Scientists with the Texas A&M College of Agriculture and Life Sciences were among those providing the biochemical tools needed to help save a man’s life through a unique emergency intervention in 2016.
Now those Center for Phage Technology scientists in the Texas A&M Department of Biochemistry and Biophysics, Bryan-College Station, have completed a study about that treatment as well as other opportunities for phage therapy.
Their study, “Comparative genomics of Acinetobacter baumannii and therapeutic bacteriophages from a patient undergoing phage therapy,” was published recently in the scientific journal Nature Communications.
The threat of antimicrobial resistance has become a worldwide concern, with the World Health Organization estimating at least 50 million people per year worldwide could die from it by 2050. Center for Phage Technology scientists believe phage therapeutics can be used to fight these resistant bacterial infections.
The premiere case involved phage center scientists working in collaboration with other scientists and physicians at University of California San Diego, UC San Diego, School of Medicine and the U.S. Navy Medical Research Center – Biological Defense Research Directorate. Together, they worked to identify phages and determine a treatment plan for Tom Patterson, a professor of psychiatry at the UC San Diego School of Medicine, who was infected by a deadly pathogen while vacationing in Egypt.
Bacteriophages, or phages, are viruses that can infect and kill bacteria without having a negative effect on human or animal cells. Phages can be used alone or in combination with antibiotics or other drugs to treat bacterial infections.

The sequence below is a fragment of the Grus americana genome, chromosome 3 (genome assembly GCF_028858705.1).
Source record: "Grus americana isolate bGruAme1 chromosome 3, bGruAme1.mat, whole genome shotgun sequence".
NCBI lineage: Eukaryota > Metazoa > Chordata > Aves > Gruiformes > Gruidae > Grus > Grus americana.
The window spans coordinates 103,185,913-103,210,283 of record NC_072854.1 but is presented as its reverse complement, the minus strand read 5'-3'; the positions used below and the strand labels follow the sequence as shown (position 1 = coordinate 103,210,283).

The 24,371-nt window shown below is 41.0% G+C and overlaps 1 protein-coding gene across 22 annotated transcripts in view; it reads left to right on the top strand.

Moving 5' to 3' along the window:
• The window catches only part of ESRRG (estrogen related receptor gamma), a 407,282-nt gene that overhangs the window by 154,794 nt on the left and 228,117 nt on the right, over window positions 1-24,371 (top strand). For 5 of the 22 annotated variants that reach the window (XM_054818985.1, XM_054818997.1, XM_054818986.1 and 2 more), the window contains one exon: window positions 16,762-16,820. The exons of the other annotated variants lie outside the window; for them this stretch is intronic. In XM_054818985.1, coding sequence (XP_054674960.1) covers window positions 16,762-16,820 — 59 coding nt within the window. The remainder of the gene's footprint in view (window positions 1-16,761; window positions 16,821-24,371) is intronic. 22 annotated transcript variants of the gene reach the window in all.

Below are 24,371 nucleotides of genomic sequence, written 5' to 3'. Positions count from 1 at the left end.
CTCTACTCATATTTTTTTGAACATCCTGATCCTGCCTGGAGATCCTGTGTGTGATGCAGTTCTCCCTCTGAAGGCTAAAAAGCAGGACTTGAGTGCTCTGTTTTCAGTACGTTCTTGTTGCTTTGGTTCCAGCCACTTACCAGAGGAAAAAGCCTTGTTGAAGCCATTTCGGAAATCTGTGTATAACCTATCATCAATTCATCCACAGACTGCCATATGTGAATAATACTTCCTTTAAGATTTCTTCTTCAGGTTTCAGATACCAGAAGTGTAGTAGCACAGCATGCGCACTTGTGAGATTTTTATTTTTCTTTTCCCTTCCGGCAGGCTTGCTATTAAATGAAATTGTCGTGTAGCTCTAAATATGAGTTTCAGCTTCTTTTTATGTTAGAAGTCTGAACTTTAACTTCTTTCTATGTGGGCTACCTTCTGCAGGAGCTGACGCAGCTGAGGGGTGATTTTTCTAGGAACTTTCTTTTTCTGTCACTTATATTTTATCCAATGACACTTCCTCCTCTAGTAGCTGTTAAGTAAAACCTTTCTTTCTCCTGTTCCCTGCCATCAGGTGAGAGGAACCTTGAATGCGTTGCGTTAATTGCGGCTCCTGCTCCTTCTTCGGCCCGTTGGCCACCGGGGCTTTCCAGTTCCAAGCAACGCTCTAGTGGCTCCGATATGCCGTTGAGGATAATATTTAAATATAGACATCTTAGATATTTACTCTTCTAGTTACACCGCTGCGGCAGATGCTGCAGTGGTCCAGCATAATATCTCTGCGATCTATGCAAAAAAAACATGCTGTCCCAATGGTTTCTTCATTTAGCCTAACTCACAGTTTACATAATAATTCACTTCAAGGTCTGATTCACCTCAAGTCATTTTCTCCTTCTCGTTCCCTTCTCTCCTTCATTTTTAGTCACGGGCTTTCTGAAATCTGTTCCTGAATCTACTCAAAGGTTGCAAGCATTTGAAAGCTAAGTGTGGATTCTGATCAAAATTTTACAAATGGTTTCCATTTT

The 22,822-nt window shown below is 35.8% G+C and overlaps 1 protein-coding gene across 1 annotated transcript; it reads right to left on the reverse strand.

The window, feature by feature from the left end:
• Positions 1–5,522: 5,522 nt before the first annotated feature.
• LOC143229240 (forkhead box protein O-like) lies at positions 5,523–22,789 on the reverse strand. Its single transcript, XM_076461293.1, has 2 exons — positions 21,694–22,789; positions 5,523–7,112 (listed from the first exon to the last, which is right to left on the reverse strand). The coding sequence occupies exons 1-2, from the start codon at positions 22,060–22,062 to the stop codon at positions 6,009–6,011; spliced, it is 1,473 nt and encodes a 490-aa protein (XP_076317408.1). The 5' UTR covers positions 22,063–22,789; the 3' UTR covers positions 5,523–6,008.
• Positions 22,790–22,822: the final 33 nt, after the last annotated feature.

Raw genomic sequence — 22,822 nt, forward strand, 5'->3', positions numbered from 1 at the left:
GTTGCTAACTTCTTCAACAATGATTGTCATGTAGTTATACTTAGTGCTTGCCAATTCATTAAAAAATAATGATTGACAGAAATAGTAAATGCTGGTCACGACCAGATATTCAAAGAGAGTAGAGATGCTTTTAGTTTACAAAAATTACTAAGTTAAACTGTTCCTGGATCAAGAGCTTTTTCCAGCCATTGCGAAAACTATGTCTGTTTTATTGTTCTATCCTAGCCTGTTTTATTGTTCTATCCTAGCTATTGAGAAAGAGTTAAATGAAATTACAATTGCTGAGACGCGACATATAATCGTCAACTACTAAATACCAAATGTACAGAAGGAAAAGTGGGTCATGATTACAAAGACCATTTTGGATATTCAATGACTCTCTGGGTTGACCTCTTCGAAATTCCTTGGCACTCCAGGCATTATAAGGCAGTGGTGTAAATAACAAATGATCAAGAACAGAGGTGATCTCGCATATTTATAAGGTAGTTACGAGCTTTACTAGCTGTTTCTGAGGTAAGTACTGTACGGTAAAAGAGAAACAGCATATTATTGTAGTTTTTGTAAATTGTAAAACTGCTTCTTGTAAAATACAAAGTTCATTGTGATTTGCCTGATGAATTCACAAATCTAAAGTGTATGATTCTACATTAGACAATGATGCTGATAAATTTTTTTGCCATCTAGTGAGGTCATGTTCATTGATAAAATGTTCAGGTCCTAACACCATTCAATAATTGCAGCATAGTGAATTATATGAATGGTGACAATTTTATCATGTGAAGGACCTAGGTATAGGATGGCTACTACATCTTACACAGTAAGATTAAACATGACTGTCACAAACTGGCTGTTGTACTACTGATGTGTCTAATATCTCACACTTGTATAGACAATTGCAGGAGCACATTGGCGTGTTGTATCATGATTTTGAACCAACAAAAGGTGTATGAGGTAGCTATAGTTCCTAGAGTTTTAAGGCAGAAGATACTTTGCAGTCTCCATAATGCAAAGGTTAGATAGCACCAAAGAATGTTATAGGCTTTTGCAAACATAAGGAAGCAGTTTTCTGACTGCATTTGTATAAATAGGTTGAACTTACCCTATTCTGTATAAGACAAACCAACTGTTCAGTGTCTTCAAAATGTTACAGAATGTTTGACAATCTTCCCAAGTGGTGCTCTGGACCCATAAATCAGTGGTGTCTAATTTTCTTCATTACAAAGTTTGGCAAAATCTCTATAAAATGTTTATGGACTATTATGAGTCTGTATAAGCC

“Bacteriophage therapy is an emerging field that many researchers think could yield novel ways to fight antimicrobial-resistant bacteria,” said Mei Liu, Ph.D., program director at the Center for Phage Technology and a primary investigator for the study. “At the center, we are interested in the applications of phage therapeutics to fight multidrug-resistant bacterial infections.”
She said the center’s work is aided by the team’s deep knowledge of phage biology, particularly in the areas of phage lysis and phage genomics.
In 2015, while on vacation in Egypt during the Thanksgiving holiday, Patterson began to experience severe abdominal pain, nausea and vomiting. Local doctors diagnosed him with pancreatitis and treated him accordingly, but the treatments didn’t work and his condition worsened.